December 5, 2016

Essentials of OpenStack Administration Part 1: Cloud Fundamentals

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Essentials of OpenStack Administration course
The Linux Foundation’s online Essentials of OpenStack Administration course teaches everything you need to know to create and manage private and public clouds with OpenStack. In this tutorial series, we’ll give you a preview of the second session in the course on Cloud Fundamentals.

Start exploring Essentials of OpenStack Administration by downloading the free sample chapter today. Download Now

 

OpenStack and cloud computing is a way of automating and virtualizing a traditional data center that allows for a single point of control and a single view of what resources are being used.

Cloud computing is an important part of today’s data center and having skills to deploy, work with, and troubleshoot a cloud are essential for sysadmins today.

Some 51 percent of hiring managers say experience with or knowledge of OpenStack and CloudStack are driving open source hiring decisions, according to the Open Source Jobs Report from The Linux Foundation and Dice.

The Linux Foundation’s online Essentials of OpenStack Administration course teaches everything you need to know to create and manage private and public clouds with OpenStack. In this tutorial series, we’ll give you a sneak preview of the second session in the course on Cloud Fundamentals. Or you can download the entire chapter now.

The series covers the basic tenets of cloud computing and takes a high-level look at the architecture. You’ll also learn the history of OpenStack and compare cloud computing to a conventional data center.

By the end of the tutorial series, you should be able to:

• Understand the solutions OpenStack provides

• Differentiate between conventional and cloud data center deployments

• Explain the federated nature of OpenStack projects

In part 1, we’ll define cloud computing and discuss different cloud services models and the needs of users and platform providers.

What is cloud computing?

Cloud Computing is a blanket term that may mean different things in different contexts. For example, in science it refers simply to distributed computing, where you run an application simultaneously on two or more connected computers. However, in common usage it might refer to anything from the Internet itself to a certain class of services offered by a single company.

Users and platform providers typically mean different things when they discuss the cloud. Users think of a place on the Internet where they can upload things. For platform providers, clouds are infrastructure projects that allow data centers to be much more efficient than they were previously. The latter is the focus of the Essentials of OpenStack Administration class.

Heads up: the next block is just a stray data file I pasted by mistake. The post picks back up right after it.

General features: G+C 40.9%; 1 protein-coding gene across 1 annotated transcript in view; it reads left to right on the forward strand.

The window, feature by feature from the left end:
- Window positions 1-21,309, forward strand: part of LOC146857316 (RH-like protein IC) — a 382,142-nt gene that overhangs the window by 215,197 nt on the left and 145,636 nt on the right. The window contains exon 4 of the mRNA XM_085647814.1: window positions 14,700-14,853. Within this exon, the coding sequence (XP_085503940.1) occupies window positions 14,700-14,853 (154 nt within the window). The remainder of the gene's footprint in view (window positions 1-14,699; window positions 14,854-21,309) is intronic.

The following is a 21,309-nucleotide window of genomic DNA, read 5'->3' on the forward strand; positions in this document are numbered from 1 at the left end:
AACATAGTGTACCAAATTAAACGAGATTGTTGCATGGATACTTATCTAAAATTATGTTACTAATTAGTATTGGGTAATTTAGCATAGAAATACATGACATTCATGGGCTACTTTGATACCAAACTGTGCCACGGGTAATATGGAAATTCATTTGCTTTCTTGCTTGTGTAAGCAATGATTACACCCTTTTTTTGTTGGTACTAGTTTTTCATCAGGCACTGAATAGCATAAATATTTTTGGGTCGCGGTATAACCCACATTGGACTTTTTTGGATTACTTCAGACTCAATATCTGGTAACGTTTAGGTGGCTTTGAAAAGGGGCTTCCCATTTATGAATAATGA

You may have also heard of the following terms:

• Infrastructure as a Service (IaaS)

• Platform as a Service (PaaS)

• Software as a Service (SaaS)

The three terms refer to three common service models offered by cloud vendors such as Amazon or Rackspace, where IaaS is the most basic but flexible one, and the others progressively mask the "dirty details" from the user, trading flexibility for ease-of-use.

Platform Services

Platform Providers have goals when providing IT services, such as:

• Delivering excellent customer service.

• Providing a flexible and cost-efficient infrastructure.

If a provider fails to deliver excellent customer service, customers will look for alternatives. Cost-efficiency is always the bottom line. No one wants to spend millions on infrastructure that is static.

Infrastructure service customers will also have some requirements of their own:

• Stability, reliability, flexibility of the service...

• ... for as little money as possible.

The phrase “wire once, deploy many” sums up the goal of an infrastructure provider. From the customer perspective, all of the various components are presented through an easy-to-use software interface. The use of this interface allows the customer to start new virtual machines, attach storage, attach network resources, and shut the instances down, all without having to open a ticket. This allows for more flexibility for the customer. The infrastructure provider can then focus on providing good customer service, lowering costs through consolidation and on meeting the ongoing resource requirements of one or more customers.

Catering to Both Providers and Customers

As you can see, both platform providers and their customers have very similar requirements. The key to cater to both is automation: it facilitates both flexibility and cost-effectiveness. We will get into a lot more detail on it later on.

In Part 2 of this series, we’ll see what conventional, un-automated infrastructure offerings look like, and Part 3 looks at existing cloud solutions. 

Read the other parts of this series: 

Essentials of OpenStack Administration Part 4: Cloud Design, Software-Defined Networking and Storage

Essentials of OpenStack Administration Part 5: OpenStack Releases and Use Cases

The Essentials of OpenStack Administration course teaches you everything you need to know to create and manage private and public clouds with OpenStack. Download a sample chapter today!

Click Here!